You know what it takes to answer numerous IT support requests from password resets to complex network configurations, but don’t assume your recruiter does. Chances are they’re more likely to call you to install a printer driver than they are to discuss the inner workings of the company’s VPN.
With that said, use the work experience section of your resume to highlight your accomplishments and achievements in desktop support rather than a summary of your responsibilities and duties.
This is an advertisement of your work, not an OS instruction manual.
Start by listing your previous jobs in reverse chronological order – just like the resume example above.
Be accurate with each job title and your dates of employment – do some digging if necessary. At the end of this guide you’ll have a resume template that can be used for any future job you apply to (so you won’t have to dig for these details again).
With your list of previous employment complete, it’s time to attract interview requests. Under each position, add bullet points using this format:
Strong Success Verbs
Success verbs replace passive actions like managed, operated, or “was responsible for” with actions that imply successful outcomes, like: optimized, enhanced, introduced, resolved, or boosted.
Every bullet point in your work experience should start with a strong success verb that shows the value you bring to the IT team.
Here are some specific resume examples to get you started:
Increased network speed…
Outperformed average closed support tickets…
Enhanced CMS and CDN by… Reduced host server errors…
Numbers, Numbers, Numbers
The second part of your bullet point formula is to include measurable data – specifically, numbers.
Numbers are essential to a great support desk resume because they’re specific. This allows anyone from an HR assistant scanning your resume to your future Desktop Support Manager to easily visualize how you’ll contribute to the help desk.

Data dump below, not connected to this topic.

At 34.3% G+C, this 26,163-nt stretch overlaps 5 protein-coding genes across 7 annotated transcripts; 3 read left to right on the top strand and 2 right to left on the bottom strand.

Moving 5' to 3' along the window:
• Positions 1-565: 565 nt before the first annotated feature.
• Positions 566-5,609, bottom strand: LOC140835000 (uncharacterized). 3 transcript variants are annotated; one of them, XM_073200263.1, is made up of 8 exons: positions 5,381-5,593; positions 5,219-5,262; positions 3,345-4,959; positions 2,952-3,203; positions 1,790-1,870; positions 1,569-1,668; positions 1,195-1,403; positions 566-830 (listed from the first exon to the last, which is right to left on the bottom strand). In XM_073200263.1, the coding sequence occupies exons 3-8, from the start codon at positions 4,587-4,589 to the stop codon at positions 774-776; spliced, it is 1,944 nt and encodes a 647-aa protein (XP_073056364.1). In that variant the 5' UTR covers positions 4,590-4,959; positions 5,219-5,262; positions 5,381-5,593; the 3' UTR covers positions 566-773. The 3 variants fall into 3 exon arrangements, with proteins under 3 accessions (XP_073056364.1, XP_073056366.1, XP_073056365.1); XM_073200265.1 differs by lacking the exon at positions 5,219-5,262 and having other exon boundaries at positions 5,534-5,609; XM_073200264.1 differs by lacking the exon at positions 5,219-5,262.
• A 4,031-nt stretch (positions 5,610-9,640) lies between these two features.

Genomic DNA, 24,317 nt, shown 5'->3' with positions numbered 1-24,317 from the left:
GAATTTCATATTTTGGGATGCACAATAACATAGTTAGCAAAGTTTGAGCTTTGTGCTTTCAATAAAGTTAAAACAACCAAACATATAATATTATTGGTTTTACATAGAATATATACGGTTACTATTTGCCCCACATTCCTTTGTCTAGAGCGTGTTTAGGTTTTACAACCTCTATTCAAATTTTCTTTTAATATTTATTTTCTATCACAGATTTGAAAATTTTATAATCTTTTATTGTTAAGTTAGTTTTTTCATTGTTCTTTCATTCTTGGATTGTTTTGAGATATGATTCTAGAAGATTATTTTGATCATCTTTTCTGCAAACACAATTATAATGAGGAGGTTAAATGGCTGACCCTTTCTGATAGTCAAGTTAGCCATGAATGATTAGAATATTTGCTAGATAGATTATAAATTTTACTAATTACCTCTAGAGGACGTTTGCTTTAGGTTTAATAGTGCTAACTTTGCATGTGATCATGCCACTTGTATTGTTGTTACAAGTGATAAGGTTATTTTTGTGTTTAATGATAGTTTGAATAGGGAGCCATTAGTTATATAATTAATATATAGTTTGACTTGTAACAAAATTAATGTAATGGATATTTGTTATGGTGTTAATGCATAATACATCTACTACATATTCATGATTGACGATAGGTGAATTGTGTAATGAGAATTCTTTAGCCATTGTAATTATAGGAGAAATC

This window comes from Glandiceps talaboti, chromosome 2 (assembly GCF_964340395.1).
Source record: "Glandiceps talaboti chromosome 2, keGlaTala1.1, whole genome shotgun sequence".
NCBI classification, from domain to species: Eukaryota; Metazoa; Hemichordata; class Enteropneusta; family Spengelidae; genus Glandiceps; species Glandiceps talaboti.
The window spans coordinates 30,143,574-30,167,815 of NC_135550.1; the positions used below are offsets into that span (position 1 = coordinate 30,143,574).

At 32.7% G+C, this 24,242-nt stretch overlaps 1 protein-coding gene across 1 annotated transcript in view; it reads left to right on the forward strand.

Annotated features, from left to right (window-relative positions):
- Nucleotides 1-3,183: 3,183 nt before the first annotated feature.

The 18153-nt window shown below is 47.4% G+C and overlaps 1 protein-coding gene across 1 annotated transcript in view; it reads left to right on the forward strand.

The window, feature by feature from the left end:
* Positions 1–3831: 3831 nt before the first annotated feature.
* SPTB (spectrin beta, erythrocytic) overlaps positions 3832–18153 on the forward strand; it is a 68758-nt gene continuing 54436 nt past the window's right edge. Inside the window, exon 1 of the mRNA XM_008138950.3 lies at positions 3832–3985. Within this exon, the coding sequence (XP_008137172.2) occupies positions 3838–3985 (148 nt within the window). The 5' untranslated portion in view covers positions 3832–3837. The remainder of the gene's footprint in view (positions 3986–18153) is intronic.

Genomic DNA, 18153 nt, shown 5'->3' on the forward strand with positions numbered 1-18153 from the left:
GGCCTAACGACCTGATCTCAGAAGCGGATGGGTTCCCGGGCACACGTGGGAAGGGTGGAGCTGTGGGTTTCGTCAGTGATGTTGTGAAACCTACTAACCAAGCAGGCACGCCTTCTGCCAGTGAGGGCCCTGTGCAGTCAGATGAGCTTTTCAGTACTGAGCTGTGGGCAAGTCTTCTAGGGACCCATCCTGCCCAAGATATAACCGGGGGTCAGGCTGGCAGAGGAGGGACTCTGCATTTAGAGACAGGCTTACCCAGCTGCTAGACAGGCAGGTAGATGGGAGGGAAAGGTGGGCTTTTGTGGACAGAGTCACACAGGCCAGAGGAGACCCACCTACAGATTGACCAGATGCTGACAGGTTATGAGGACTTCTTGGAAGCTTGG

That’s why you should include as many numbers as possible. Each number increases your odds for an interview request, so once you think you’ve added enough – double them again.
There are numbers and stats everywhere in your work once you start looking. Here are some ideas for inspiration:
- Average completed support tickets in a day
- Size of previous company (i.e. how many employee IT requests you were responsible for serving with desk-side support, OS updates, etc.)
- Size of help desk team you managed
- Network speeds
- Answered email queries
- Suite of managed applications
Each promotion you receive shows how successful you’ve been and inspires the confidence that you’re able to replicate that success again.
In short, include every promotion you’ve received for each job position.
How’s the resume going?
You’re just about done with two more sections to go, but if you’d like a break from writing your resume, Leet Resumes will write it for free. It’s a no-risk and all-reward offer to try today.
Here you’ll list where you attended school, your dates of attendance and the degree(s) completed. Any honors or collegiate awards you received can be mentioned here, but leave out the extracurriculars. As for your technology certifications outside of formal degree programs, include them in the next section: Keywords, Skills and Technologies.
Keywords, Skills and Technologies for a Desktop Support Job Resume
At the bottom of your resume template is a list of keywords, skills and technologies specifically tailored to whichever desktop support job you’re applying for.
The resume for your desktop support job will have an emphasis on the technologies you’re proficient in which can be adjusted toward each position you pursue. For example, listing your MacOS proficiency and ACSP certification will only take up valuable space on a resume for a Desktop Support Specialist of Microsoft servers and programs.
Use this space wisely and incorporate a balance of skills and keywords from these categories:
- Interpersonal Skills: professional customer service, collaboration, excellent written and verbal communication
- Professional Skills: problem solving, critical thinking, time management, project management, strong technical aptitude, advanced troubleshooting
- Role-Specific Skills: software support, software upgrades, troubleshooting networks, hardware support Certifications: Microsoft Certified Systems Expert (MCSE); VMware Certified Professional (VCP); Certified Citrix Expert (CCE); etc.
- Technologies: Microsoft Remote Desktop; Microsoft, Linux, MacOS; Adobe; SaaS; Microsoft 365; DNS; VPN; etc.
Once you’ve listed the final keywords, your custom resume template is officially complete!
Can someone just write my resume for me?
Yes! The experts behind this resume example and guide will write your resume for free. (Tips are always appreciated.)